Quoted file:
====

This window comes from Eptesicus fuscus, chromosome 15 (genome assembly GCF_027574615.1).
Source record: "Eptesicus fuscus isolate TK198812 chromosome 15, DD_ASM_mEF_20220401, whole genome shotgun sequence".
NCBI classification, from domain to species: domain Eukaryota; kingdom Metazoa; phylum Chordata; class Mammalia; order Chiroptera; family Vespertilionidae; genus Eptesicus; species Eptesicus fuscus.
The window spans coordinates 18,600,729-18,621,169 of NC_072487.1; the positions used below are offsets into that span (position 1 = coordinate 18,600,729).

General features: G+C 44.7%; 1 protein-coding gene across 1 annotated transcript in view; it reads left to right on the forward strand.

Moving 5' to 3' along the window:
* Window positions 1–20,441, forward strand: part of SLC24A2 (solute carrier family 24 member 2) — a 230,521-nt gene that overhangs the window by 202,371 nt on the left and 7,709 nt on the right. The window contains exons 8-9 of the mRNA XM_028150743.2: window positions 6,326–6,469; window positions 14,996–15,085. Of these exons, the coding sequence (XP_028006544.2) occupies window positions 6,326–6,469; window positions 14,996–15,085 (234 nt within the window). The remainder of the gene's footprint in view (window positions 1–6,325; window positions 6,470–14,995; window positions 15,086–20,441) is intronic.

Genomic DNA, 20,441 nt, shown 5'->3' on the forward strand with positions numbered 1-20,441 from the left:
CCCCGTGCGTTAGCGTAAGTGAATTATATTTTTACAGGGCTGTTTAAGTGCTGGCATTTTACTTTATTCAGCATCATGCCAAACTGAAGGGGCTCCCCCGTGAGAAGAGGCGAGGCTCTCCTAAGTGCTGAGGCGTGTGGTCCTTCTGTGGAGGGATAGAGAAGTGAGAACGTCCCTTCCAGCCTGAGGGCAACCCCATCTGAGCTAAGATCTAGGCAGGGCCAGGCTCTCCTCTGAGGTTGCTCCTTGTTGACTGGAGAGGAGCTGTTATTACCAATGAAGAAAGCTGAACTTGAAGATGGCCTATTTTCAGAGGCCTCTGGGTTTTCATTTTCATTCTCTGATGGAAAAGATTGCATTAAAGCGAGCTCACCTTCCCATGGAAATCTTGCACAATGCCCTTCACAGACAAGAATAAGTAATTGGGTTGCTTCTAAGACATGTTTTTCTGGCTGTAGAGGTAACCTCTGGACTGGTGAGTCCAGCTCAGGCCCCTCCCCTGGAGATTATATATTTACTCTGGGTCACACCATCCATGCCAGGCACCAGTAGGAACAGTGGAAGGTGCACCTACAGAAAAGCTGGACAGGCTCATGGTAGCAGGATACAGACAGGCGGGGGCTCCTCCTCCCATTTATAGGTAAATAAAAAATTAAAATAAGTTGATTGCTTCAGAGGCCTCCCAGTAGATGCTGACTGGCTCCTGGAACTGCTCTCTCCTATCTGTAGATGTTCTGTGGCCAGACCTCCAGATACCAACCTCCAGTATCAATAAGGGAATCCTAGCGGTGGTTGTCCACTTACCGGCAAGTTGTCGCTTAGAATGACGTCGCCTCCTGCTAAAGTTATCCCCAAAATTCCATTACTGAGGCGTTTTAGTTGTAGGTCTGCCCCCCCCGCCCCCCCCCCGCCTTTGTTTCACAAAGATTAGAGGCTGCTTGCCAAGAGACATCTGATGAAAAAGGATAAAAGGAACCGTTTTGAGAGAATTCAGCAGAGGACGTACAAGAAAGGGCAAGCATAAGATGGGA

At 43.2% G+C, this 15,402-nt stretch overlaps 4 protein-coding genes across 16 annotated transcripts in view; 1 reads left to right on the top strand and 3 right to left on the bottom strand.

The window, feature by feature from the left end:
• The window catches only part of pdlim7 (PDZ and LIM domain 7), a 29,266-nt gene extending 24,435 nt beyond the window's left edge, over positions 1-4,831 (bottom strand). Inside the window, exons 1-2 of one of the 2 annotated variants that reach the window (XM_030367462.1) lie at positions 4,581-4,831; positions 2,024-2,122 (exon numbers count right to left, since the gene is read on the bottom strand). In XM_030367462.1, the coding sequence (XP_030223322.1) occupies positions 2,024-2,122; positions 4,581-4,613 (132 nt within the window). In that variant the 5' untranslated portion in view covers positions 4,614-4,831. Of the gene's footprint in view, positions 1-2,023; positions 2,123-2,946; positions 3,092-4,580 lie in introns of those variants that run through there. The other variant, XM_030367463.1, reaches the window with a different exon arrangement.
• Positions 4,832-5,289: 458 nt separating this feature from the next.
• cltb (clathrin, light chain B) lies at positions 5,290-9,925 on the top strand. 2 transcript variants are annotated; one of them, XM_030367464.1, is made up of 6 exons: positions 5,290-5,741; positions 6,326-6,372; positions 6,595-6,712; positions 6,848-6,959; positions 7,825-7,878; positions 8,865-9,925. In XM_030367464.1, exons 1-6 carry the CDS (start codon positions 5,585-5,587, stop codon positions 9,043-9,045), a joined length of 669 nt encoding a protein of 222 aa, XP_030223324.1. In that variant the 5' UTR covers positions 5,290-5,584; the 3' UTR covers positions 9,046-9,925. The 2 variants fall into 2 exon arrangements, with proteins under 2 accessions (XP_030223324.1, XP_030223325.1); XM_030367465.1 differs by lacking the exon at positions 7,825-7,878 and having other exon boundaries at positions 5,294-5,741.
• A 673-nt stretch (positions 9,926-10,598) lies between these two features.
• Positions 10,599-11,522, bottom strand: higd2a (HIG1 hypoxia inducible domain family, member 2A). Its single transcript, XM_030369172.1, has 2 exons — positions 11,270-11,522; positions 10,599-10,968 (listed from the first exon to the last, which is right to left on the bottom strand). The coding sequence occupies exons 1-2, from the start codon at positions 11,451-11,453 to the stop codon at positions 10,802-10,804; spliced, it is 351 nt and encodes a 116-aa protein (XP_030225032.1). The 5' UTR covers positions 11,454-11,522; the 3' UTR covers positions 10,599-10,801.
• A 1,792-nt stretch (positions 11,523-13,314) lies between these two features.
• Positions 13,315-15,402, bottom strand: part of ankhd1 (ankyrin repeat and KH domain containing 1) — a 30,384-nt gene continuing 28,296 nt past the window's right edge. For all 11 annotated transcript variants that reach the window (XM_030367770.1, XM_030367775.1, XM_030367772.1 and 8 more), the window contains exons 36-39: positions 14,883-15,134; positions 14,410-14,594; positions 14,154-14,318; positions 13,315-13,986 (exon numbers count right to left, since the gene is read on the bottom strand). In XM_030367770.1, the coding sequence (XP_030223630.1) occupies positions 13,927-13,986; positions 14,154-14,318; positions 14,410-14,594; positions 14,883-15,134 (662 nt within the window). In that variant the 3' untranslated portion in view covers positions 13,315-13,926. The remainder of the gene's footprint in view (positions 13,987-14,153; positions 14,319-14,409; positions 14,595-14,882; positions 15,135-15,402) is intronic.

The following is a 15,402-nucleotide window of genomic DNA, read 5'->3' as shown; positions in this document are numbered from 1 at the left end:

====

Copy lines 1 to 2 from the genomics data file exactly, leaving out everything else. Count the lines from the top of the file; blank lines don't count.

This window comes from Eptesicus fuscus, chromosome 15 (genome assembly GCF_027574615.1).
Source record: "Eptesicus fuscus isolate TK198812 chromosome 15, DD_ASM_mEF_20220401, whole genome shotgun sequence".